On Wednesday, the U.S. Environmental Protection Agency and the Department of the Army announced they are seeking to establish a new definition of “Waters of the United States.
The Department of Justice on behalf of the two agencies filed a motion on Wednesday requesting remand of the Navigable Waters Protection Rule (NWPR) in a Massachusetts District Court. The 2020 NWPR was put in place by the Trump Administration and replaced the 2015 Waters of the United States (WOTUS) Rule. Remand of the NWPR will not automatically restore the WOTUS rule. Instead, the agencies will likely need to go through multiple rulemaking processes to repeal the NWPR; reinstate interim rules; and finally, to establish a new rule. The motion filed in Massachusetts yesterday is just one of the jurisdictions considering cases so similar filings would need to take place in those courts to remand NWPR.
The Biden administration is pushing for greater Federal oversight over navigable waters, claiming the current rule is causing environmental destruction, even though states retain jurisdiction of waters no longer under Federal jurisdiction.
President Biden issued Executive Order 13990 on “Protecting Public Health and the Environment and Restoring Science to Tackle the Climate Crisis” earlier this year which directed the agencies to review and, if warranted, take action to revise or replace the NWPR.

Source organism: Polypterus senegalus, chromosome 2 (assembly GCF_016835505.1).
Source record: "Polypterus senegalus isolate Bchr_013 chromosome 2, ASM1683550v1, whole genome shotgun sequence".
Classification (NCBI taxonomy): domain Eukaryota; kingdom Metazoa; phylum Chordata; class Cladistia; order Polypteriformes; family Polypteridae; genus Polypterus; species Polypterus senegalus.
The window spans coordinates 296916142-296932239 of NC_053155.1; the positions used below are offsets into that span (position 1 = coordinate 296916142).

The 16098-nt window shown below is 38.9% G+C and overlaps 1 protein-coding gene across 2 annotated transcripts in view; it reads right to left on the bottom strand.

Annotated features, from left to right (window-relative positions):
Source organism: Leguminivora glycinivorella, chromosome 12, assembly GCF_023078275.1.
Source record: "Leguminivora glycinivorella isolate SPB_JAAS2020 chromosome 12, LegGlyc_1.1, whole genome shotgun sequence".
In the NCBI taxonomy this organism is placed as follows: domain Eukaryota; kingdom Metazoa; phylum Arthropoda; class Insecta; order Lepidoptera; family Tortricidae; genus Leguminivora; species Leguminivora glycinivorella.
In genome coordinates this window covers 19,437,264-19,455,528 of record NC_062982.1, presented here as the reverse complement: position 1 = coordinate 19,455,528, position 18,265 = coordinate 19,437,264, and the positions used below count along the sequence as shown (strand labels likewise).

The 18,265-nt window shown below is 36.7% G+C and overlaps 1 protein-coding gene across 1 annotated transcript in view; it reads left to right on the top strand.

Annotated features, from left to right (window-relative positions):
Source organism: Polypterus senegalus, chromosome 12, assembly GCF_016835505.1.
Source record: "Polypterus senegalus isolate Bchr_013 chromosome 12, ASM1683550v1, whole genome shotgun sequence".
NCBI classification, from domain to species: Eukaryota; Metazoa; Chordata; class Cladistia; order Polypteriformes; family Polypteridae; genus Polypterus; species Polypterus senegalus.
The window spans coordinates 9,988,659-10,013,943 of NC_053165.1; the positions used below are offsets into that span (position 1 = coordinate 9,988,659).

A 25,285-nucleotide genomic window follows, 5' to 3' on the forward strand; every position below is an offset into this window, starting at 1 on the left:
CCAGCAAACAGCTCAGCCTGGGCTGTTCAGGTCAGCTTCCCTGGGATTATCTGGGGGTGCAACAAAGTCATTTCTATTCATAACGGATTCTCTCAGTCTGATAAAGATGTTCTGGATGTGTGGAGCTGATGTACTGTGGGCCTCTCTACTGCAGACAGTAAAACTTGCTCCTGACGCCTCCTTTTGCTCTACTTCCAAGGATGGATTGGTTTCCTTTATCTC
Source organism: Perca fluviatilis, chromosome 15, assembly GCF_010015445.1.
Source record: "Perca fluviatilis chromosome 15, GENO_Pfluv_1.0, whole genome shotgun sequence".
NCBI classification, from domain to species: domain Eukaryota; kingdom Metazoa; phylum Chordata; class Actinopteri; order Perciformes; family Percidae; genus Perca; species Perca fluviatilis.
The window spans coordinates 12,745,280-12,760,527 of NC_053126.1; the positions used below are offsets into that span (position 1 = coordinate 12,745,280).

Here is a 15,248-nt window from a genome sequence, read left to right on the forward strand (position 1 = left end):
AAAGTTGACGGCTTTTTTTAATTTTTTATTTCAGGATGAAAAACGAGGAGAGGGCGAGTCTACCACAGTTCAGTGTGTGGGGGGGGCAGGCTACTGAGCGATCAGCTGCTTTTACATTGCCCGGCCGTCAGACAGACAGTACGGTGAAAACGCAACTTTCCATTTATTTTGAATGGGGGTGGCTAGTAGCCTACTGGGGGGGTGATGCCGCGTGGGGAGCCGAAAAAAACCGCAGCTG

The EPA and Army Corps have outlined four goals in developing a new regulation: Protecting water resources and communities consistent with the Clean Water Act; using the latest science and the effects of climate change on waters; emphasizing a rule with a practical implementation approach for state and Tribal partners; and reflecting the experience of and input received from landowners, the agricultural community, states, Tribes, local governments, community organizations, environmental groups, and disadvantaged communities with environmental justice concerns.
“The actions of EPA and the Army to replace the NWPR are concerning to the U.S. rice industry,” said David Petter, Arkansas rice farmer and USA Rice Regulatory Affairs Chair. “The NWPR provided clarity and these actions will put farmers back into a regulatory limbo. We encourage the EPA and Army to work with the agriculture industry to ensure farmers are at the table as this process unfolds.”